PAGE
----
The crackdown on free samples comes amid growing concern about the close ties between physicians and drug companies. Critics like Dr. Rothman say physicians don’t realize the extent to which their medical judgment is influenced by their acceptance of the samples. They point to studies like a 2002 paper in the journal Annals of Family Medicine finding that the number of doctors who treated high blood pressure with the “first line” drugs recommended by national guidelines was low, but increased sharply when free samples were removed.Click here to read the entire article.
So far, the University of Michigan Health System has banned free samples altogether, and the University of Pennsylvania and Stanford University medical schools have prohibited staff members from accepting them (though samples can be given to Stanford’s pharmacy for use in free clinics).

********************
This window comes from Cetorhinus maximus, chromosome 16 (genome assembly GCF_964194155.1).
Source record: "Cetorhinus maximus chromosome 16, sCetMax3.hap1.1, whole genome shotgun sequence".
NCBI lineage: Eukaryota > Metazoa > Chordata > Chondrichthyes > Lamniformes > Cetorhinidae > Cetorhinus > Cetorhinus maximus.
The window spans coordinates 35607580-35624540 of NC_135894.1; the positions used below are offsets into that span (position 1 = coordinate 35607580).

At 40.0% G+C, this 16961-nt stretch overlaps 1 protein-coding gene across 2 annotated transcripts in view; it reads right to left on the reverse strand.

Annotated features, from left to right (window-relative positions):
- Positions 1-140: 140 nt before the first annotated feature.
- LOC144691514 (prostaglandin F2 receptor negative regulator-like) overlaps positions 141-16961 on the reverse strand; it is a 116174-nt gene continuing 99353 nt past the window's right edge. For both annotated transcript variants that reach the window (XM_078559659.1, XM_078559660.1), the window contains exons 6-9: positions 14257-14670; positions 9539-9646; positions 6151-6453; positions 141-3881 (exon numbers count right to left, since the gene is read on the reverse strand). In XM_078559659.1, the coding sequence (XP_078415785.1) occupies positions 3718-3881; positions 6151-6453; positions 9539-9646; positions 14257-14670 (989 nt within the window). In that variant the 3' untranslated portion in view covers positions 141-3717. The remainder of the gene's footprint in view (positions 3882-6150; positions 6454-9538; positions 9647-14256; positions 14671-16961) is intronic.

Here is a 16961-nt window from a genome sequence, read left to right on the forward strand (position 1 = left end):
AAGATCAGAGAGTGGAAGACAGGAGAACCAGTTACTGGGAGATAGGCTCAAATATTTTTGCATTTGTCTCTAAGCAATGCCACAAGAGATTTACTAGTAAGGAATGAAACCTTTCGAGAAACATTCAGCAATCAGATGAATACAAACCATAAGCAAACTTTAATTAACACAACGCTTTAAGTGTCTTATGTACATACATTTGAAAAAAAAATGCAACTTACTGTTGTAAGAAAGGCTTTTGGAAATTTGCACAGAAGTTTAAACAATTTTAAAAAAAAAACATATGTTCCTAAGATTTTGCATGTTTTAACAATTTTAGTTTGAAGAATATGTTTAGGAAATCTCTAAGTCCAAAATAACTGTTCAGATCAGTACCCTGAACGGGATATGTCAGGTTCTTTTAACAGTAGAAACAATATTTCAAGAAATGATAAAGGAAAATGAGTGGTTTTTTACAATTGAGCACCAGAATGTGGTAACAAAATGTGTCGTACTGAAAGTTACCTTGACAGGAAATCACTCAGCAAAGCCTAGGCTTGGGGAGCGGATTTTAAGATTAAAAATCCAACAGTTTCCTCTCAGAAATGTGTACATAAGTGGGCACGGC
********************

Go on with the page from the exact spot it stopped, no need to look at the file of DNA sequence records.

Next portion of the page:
But there’s an upside to the samples. Using samples, a doctor can see if a patient can tolerate a new medication before the patient goes out and buys a 30-day supply. Physicians who treat poor people like to have samples on hand for them, and for uninsured patients.
Tuesday, May 01, 2007
Free prescription drug samples - good idea or bad idea?
From today's New York Times article: